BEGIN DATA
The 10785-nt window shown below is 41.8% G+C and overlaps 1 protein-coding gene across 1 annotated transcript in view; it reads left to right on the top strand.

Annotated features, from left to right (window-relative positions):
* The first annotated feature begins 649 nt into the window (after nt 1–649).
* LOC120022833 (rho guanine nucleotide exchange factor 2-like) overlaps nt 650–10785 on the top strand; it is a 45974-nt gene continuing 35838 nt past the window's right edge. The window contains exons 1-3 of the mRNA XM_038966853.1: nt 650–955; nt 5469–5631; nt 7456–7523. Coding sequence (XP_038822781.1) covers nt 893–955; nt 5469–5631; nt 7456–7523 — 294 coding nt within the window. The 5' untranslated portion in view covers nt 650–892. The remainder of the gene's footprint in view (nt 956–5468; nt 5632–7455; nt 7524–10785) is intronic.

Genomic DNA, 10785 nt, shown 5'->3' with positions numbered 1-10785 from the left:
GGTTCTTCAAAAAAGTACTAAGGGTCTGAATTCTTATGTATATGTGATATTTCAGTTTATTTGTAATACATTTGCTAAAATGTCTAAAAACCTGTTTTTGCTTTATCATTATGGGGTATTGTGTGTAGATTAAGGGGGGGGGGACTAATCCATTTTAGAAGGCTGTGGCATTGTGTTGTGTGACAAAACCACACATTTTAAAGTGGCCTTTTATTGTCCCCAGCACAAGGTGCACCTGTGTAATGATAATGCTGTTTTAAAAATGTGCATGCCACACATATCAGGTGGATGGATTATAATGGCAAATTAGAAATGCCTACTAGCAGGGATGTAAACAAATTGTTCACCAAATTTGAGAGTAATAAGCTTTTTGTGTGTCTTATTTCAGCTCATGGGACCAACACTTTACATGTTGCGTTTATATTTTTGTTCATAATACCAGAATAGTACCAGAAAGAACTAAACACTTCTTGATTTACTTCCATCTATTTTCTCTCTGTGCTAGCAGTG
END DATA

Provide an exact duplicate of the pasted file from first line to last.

The 10785-nt window shown below is 41.8% G+C and overlaps 1 protein-coding gene across 1 annotated transcript in view; it reads left to right on the top strand.

Annotated features, from left to right (window-relative positions):
* The first annotated feature begins 649 nt into the window (after nt 1–649).
* LOC120022833 (rho guanine nucleotide exchange factor 2-like) overlaps nt 650–10785 on the top strand; it is a 45974-nt gene continuing 35838 nt past the window's right edge. The window contains exons 1-3 of the mRNA XM_038966853.1: nt 650–955; nt 5469–5631; nt 7456–7523. Coding sequence (XP_038822781.1) covers nt 893–955; nt 5469–5631; nt 7456–7523 — 294 coding nt within the window. The 5' untranslated portion in view covers nt 650–892. The remainder of the gene's footprint in view (nt 956–5468; nt 5632–7455; nt 7524–10785) is intronic.

Genomic DNA, 10785 nt, shown 5'->3' with positions numbered 1-10785 from the left:
GGTTCTTCAAAAAAGTACTAAGGGTCTGAATTCTTATGTATATGTGATATTTCAGTTTATTTGTAATACATTTGCTAAAATGTCTAAAAACCTGTTTTTGCTTTATCATTATGGGGTATTGTGTGTAGATTAAGGGGGGGGGGACTAATCCATTTTAGAAGGCTGTGGCATTGTGTTGTGTGACAAAACCACACATTTTAAAGTGGCCTTTTATTGTCCCCAGCACAAGGTGCACCTGTGTAATGATAATGCTGTTTTAAAAATGTGCATGCCACACATATCAGGTGGATGGATTATAATGGCAAATTAGAAATGCCTACTAGCAGGGATGTAAACAAATTGTTCACCAAATTTGAGAGTAATAAGCTTTTTGTGTGTCTTATTTCAGCTCATGGGACCAACACTTTACATGTTGCGTTTATATTTTTGTTCATAATACCAGAATAGTACCAGAAAGAACTAAACACTTCTTGATTTACTTCCATCTATTTTCTCTCTGTGCTAGCAGTG